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Learning from Mr. Collins: Practice, conversation, and what to do when someone says something mean

"You judge very properly," said Mr. Bennet, "and it is happy for you that you possess the talent of flattering with delicacy. May I ask whether these pleasing attentions proceed from the impulse of the moment, or are the result of previous study?"

"They arise chiefly from what is passing at the time, and though I sometimes amuse myself with suggesting and arranging such little elegant compliments as may be adapted to ordinary occasions, I always wish to give them as unstudied an air as possible," [said Mr. Collins.]

Pride and Prejudice, Jane Austen

In Pride and Prejudice, Mr. Collins thinks up compliments and practises them until they flow smoothly. He comes off smarmy and supercilious, but the idea is generally useful.

imageI have a confession to make: I practise responses. After I find myself tongue-tied or I respond to something with less grace than I want to, I rehearse it and similar situations in my mind so that I can figure out a better way to respond. I think about translations that help me get to what people might really mean, phrases to use, tones of voice to adopt, ways to bring the conversation back on track. It’s a little like the way a witty retort might come to you hours after an argument (there’s even a name for this: l’ esprit de l’escalier, staircase wit), but done deliberately, and for good and self-improvement instead of for scoring points or getting back at someone. Deliberate practice makes perfect, after all.

For example, if someone says something sexist, I know my response won’t be silence, it will be something like "That’s sexist!" in as joking a way as I can manage – and I’ve practised not taking it personally, so it bounces off me. (Kapoing!)

I’m still figuring out what to do when someone says something mean. It happens to the best of us. I struggle to avoid saying mean things, too. I’m glad my first instinct isn’t to fight fire with fire, because that just makes things worse. I can recognize when something may be mean and stick up for myself: "That’s mean!" – not "That’s not fair!" or "That’s not nice!", which are a bit soft. I can separate what someone says in the heat of a moment from who they are and from what I think about myself, and I’m working on getting faster and more instinctive at doing so.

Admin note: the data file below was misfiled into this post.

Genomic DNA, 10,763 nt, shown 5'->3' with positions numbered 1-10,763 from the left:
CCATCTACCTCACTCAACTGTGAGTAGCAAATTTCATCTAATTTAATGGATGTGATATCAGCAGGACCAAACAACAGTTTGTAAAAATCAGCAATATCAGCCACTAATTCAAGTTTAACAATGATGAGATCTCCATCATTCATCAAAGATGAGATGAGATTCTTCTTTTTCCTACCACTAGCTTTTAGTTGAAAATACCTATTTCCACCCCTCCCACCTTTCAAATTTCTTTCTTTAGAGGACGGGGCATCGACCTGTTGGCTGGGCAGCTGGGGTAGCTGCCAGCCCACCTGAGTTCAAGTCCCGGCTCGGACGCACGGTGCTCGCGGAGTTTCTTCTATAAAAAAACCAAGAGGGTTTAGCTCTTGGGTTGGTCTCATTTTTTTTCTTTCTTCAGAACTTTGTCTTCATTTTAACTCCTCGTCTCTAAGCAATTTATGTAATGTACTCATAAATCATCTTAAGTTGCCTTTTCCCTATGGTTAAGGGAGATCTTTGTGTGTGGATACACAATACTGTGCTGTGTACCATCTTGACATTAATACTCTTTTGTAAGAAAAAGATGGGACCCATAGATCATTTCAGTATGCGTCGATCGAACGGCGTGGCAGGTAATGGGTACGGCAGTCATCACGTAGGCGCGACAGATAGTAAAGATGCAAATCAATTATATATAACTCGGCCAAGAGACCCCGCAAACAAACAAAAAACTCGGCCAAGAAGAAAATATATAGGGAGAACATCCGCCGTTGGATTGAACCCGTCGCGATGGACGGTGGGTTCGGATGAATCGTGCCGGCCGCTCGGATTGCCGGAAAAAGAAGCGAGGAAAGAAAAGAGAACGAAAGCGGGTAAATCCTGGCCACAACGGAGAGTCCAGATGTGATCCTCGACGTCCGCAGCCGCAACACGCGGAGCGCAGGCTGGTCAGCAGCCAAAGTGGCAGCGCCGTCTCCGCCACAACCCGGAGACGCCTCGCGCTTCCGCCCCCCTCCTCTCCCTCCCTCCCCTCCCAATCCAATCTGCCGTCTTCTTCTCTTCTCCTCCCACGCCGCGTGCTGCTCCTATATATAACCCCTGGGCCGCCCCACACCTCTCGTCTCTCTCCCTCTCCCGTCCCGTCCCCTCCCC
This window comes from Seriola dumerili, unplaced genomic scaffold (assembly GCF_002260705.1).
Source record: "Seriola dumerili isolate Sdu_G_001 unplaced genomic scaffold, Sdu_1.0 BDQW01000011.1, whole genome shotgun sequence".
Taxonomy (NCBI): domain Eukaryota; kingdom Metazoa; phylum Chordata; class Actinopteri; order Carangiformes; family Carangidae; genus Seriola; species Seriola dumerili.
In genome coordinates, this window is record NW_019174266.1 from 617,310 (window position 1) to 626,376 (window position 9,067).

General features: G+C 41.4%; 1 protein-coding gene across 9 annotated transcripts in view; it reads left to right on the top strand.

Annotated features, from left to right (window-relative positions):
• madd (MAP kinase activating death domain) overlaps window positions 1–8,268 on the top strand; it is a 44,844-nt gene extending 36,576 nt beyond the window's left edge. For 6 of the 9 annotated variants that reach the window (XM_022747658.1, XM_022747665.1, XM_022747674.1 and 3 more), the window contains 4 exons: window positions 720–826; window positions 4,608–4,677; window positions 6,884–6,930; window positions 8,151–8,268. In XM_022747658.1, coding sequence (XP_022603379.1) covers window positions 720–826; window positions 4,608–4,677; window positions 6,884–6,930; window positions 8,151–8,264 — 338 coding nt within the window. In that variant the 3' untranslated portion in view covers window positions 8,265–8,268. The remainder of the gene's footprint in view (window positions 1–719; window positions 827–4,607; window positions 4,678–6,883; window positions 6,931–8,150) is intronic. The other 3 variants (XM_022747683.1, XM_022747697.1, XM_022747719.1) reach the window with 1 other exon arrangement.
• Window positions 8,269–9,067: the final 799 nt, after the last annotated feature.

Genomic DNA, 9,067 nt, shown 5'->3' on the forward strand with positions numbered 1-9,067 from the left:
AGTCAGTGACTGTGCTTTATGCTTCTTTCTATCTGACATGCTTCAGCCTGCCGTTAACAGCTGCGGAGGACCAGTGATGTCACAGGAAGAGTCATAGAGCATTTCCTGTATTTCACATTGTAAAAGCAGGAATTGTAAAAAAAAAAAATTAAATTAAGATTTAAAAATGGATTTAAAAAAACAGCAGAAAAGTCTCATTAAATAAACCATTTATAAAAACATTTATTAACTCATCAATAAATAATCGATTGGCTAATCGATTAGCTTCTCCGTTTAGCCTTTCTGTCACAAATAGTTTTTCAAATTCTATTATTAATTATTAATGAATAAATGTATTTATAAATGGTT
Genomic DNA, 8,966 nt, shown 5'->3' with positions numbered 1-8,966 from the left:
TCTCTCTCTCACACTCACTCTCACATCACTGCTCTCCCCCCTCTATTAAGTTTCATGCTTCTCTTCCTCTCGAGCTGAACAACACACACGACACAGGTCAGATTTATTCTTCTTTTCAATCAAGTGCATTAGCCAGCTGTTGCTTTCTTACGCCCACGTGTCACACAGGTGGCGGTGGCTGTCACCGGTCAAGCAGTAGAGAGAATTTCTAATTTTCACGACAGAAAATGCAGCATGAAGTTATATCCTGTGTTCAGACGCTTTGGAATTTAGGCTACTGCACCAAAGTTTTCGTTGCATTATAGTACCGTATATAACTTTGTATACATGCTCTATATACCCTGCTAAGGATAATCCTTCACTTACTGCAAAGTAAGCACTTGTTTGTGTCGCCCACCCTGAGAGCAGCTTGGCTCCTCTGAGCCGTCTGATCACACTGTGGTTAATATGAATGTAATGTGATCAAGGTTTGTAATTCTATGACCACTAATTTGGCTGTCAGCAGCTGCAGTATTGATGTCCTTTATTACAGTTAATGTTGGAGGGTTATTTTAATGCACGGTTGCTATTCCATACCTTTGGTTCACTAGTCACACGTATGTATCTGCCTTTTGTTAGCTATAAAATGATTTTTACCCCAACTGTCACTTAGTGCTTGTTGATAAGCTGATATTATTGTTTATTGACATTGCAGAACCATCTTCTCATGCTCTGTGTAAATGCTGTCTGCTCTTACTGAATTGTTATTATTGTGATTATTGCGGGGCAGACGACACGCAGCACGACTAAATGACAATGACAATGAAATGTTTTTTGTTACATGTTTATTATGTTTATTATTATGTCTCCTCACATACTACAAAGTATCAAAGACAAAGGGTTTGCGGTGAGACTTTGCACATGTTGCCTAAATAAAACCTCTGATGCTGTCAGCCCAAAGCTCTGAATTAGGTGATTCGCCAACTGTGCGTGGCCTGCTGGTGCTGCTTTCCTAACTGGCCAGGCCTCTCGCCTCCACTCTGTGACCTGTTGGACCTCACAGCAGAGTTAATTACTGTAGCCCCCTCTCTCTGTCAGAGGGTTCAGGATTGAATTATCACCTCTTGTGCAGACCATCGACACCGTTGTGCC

The Internet suggests several ways to deal with hurtful words:

  • Ignore it. It’s a gift, like praise is, and you don’t have to take it. (There’s a Zen story about that…)
  • Translate it. You can pick out the useful parts of hurtful words, work with them, and throw the rest away. People are human. We’re not perfect communicators. Somewhere in there, there might be something you can work with – or at the very least, an opportunity to step back, look at the person as a whole, and appreciate what you can about that person. Everything teaches you something.
  • Ask for clarification. Sometimes this is enough to slow things down and raise the conversation to a reasonable level.
  • Respond positively or surprisingly. "I love you too" is a popular come-back, even when responding to strangers’ insults.
  • Call a time-out or walk away, particularly if things are turning into a vicious circle. You don’t want to be drawn into a fight that throws you off your balance. This doesn’t mean ignoring the issue entirely. Hit the pause button, untangle the issues, and discuss them when you’ve got some distance.

I want to get to the point of being able to respond with loving-kindness to whatever life throws at me.

How do you deal with the occasional hiccup in people’s niceness?

2011-05-31 Tue 12:18

Writing macrons in Linux for Latin pronunciation

Frustrated with the inability to search the scanned images of the 1822 Latin textbook we’re using (Albert Harkness’ An Easy Method for Beginners in Latin – get the PDF, the full-text version is badly OCRed), W- has taken it upon himself to recreate the public-domain textbook as a fully searchable TiddlyWiki (sans illustrations). This meant that he needed to type in a great number of macrons in the words, and that meant finding a better way than copying and pasting from KDE’s character map.

Macrons turn up in many languages. In Japanese, you use them to indicate that vowels are doubled. 大阪(おおさか)can be romanized as Oosaka or Ōsaka. In Latin, beginner textbooks often use macrons (macra) to indicate pronunciation. (Why do we care about pronunciation for a dead language used mostly in church hymns? W- and I actually want to be able to use this conversationally, at least with each other. After all, if you don’t use it, you lose it.)